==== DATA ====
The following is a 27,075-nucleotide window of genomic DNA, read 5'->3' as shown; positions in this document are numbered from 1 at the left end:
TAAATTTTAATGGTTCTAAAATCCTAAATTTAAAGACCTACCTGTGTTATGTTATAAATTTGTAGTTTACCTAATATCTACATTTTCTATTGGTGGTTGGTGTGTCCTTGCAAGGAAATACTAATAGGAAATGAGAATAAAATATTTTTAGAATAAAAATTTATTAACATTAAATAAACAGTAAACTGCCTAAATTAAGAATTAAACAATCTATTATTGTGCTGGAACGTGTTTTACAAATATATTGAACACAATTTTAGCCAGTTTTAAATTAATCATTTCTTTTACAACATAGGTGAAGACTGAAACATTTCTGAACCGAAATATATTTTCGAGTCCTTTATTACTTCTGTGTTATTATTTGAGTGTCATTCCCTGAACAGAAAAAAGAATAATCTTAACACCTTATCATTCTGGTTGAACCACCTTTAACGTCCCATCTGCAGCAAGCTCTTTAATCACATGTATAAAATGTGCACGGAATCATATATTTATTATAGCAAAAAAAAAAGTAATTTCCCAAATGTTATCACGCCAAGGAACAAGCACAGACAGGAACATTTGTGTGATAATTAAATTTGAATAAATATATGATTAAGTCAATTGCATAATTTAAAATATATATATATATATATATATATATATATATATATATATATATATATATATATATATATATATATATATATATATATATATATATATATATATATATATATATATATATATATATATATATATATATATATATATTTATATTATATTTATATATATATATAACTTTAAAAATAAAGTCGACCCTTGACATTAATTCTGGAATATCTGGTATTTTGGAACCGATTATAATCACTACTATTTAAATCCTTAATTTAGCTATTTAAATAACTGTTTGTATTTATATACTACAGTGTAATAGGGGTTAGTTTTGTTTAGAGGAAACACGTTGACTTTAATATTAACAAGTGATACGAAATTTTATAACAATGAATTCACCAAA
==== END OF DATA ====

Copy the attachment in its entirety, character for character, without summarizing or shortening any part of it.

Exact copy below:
The following is a 27,075-nucleotide window of genomic DNA, read 5'->3' as shown; positions in this document are numbered from 1 at the left end:
TAAATTTTAATGGTTCTAAAATCCTAAATTTAAAGACCTACCTGTGTTATGTTATAAATTTGTAGTTTACCTAATATCTACATTTTCTATTGGTGGTTGGTGTGTCCTTGCAAGGAAATACTAATAGGAAATGAGAATAAAATATTTTTAGAATAAAAATTTATTAACATTAAATAAACAGTAAACTGCCTAAATTAAGAATTAAACAATCTATTATTGTGCTGGAACGTGTTTTACAAATATATTGAACACAATTTTAGCCAGTTTTAAATTAATCATTTCTTTTACAACATAGGTGAAGACTGAAACATTTCTGAACCGAAATATATTTTCGAGTCCTTTATTACTTCTGTGTTATTATTTGAGTGTCATTCCCTGAACAGAAAAAAGAATAATCTTAACACCTTATCATTCTGGTTGAACCACCTTTAACGTCCCATCTGCAGCAAGCTCTTTAATCACATGTATAAAATGTGCACGGAATCATATATTTATTATAGCAAAAAAAAAAGTAATTTCCCAAATGTTATCACGCCAAGGAACAAGCACAGACAGGAACATTTGTGTGATAATTAAATTTGAATAAATATATGATTAAGTCAATTGCATAATTTAAAATATATATATATATATATATATATATATATATATATATATATATATATATATATATATATATATATATATATATATATATATATATATATATATATATATATATATATATATATATATATATATATATATATATATTTATATTATATTTATATATATATATAACTTTAAAAATAAAGTCGACCCTTGACATTAATTCTGGAATATCTGGTATTTTGGAACCGATTATAATCACTACTATTTAAATCCTTAATTTAGCTATTTAAATAACTGTTTGTATTTATATACTACAGTGTAATAGGGGTTAGTTTTGTTTAGAGGAAACACGTTGACTTTAATATTAACAAGTGATACGAAATTTTATAACAATGAATTCACCAAA